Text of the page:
Bummed, down, depressed, fatigued, upset, bored, low energy. Are these ways you have described yourself? All of these are words that can relate to the experience of depression. Our down moods lie along a continuum from mildly down to severely depressed.
Every year 11 million people become depressed (about 1 in 20) to the degree that we would give them a “medical diagnosis.” Most people’s down moods are not diagnosable because it is normal to have ups and downs through life.
With the many different experiences of down moods, there isn’t one way to look at them. Some of the ways people interpret these moods are: as a physical, medical, or biochemical problem; as a character weakness; as a normal part of life; as an opportunity for growth and insight.
All changes in life, whether positive or negative, cause stress to our system and depending on our coping skills and the amount of stress, this may cause or exacerbate depression. These changes or stresses can be external events or internal events, whether chemical or psychological.
External events include moving, job loss, earthquakes, deaths, injuries, marriages, and births.
Internal events include menstrual cycles, heart attacks, illness and our perception of events as negative or positive and whether we feel helpless, hopeless or some sense of control.
change in sleep
loss of interest/pleasure
decreased sex drive
loss/gain of weight
How we think affects the way that we feel and so by identifying the harmful thoughts we can change our thinking and feel better. References: David Burns – Feeling Good
How we identify what we are feeling/experiencing and communicate it has an influence on how we feel.
Increased isolation is related to depression. Research shows that men die sooner than females after a spouse dies due to isolation. This death risk of social isolation is equal to that of smoking and high cholesterol.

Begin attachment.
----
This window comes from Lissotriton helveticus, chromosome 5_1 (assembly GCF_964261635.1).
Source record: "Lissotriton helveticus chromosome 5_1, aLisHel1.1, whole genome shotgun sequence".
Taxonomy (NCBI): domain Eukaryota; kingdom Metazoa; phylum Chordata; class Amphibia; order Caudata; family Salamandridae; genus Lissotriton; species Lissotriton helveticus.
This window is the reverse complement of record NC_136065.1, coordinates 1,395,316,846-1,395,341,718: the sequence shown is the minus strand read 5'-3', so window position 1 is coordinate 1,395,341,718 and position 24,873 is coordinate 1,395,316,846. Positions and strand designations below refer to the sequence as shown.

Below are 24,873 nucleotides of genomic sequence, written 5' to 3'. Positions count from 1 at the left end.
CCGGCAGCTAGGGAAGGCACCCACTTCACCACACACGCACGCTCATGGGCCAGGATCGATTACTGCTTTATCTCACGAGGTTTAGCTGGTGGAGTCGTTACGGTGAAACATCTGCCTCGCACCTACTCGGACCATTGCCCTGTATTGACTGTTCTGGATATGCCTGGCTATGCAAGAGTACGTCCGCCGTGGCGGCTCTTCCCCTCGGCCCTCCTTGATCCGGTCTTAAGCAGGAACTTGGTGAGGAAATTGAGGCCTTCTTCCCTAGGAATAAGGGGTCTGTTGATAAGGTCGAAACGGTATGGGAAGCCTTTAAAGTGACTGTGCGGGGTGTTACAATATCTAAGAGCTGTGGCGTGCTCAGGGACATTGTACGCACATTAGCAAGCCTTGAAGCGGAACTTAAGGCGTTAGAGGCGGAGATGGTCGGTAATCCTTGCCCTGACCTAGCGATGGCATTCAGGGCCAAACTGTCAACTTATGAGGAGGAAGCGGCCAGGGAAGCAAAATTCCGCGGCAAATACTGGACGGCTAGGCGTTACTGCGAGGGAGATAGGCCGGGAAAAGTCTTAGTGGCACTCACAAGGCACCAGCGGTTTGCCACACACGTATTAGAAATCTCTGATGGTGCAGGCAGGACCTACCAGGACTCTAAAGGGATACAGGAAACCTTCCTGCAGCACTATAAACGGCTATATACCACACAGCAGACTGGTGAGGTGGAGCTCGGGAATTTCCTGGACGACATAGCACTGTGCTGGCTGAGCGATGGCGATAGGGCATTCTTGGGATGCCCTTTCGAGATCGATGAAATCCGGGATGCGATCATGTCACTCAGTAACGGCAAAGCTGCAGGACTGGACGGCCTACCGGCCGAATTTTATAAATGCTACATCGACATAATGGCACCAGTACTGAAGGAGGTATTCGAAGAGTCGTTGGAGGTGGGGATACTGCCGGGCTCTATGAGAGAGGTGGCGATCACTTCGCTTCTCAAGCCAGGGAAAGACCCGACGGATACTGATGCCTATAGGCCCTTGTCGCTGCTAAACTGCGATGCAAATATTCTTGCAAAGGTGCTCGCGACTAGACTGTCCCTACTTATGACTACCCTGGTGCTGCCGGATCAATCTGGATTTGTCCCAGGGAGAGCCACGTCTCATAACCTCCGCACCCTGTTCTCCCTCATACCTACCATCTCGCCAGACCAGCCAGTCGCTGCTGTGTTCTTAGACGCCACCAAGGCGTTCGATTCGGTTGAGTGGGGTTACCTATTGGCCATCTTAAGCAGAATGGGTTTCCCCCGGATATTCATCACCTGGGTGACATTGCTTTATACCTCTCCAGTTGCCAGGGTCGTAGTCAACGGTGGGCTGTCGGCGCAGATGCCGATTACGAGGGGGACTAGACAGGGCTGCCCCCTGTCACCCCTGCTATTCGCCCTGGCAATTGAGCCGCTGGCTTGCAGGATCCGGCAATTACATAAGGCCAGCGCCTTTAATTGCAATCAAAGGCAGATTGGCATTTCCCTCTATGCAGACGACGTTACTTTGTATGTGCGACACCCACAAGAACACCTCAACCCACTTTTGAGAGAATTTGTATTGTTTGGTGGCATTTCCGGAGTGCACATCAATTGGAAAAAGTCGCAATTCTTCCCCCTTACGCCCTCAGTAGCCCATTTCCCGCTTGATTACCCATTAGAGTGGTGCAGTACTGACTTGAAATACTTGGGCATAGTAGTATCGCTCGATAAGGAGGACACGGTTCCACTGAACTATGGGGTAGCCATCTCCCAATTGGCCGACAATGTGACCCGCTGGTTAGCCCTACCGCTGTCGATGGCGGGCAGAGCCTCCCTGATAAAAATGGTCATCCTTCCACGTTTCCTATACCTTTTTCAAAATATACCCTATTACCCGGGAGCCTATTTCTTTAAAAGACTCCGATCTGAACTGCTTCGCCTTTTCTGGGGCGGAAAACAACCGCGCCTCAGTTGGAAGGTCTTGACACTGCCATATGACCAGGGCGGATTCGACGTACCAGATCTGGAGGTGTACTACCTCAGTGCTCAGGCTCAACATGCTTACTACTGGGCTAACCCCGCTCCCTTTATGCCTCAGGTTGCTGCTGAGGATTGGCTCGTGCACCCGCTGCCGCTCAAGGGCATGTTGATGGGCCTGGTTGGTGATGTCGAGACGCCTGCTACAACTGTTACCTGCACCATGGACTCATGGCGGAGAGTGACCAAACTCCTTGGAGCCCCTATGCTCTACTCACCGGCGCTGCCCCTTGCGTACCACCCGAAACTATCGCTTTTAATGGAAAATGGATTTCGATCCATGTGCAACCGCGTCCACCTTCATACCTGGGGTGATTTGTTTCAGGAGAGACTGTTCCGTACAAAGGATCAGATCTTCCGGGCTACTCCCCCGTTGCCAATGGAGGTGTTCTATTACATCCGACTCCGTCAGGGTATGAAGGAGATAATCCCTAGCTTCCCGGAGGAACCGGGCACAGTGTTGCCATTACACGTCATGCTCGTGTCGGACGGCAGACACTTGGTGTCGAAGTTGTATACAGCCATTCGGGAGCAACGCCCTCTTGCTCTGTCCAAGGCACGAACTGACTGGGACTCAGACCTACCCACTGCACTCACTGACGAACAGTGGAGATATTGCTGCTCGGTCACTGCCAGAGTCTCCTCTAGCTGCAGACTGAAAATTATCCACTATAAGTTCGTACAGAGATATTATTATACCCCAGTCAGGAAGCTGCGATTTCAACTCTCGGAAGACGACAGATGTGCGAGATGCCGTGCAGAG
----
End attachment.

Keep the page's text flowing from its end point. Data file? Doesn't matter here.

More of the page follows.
What we ingest has effects on our body and ultimately on our moods. Since each of us is unique, it pays to be aware of your own body and the effects you feel from what you ingest. There are some obvious substances that can play a role in depression.
Alcohol – Use of alcohol exacerbates depression by disturbing sleep and limiting one’s ability to change. It can also lead to physical and emotional withdrawal which enhances isolation and has other family members complaining about you.
Food – Moods are affected by our eating habits; the better balanced the eating, the more mood swings can be minimized. Simple sugars can cause more swings in our energy levels.
Drugs- Prescription, over the counter and illicit drugs all have side effects. Some of these side effects can promote or exacerbate depression.
Nicotine – Nicotine is a stimulant that in the short run may give you a quick lift, but you will soon lose the effect and drift your mood downward. There is some research that supports the idea that people who use nicotine to deal with depression have a harder time becoming smoke-free.
Exercise has some research to support it as stand-alone treatment for depression. It alters and benefits us through internal releases of biochemicals (serotonin, epinephrine) and it increases our sense of control and well-being.
Relaxation helps to modify the physical symptoms of tension, heart rate and blood pressure.
Medication addresses biochemistry of the body through direct chemical means.
If you recognize any of the symptoms of depression, you may need to seek professional help. For depression treatment in Denver, Front Range Counseling Center offers superior care to help you discover the basis for your depression and options for care. We offer depression support groups in Denver as well as individual counseling.
We’d like you to know that you are not alone. Our Denver, Colorado depression therapists are here to help you cope with the everyday ups and downs, as well as the more significant down moods. If you are one of the many individuals who suffer from depression in Denver, Colorado, please call us for a consultation today. We will get you on the right track for treatment for depression.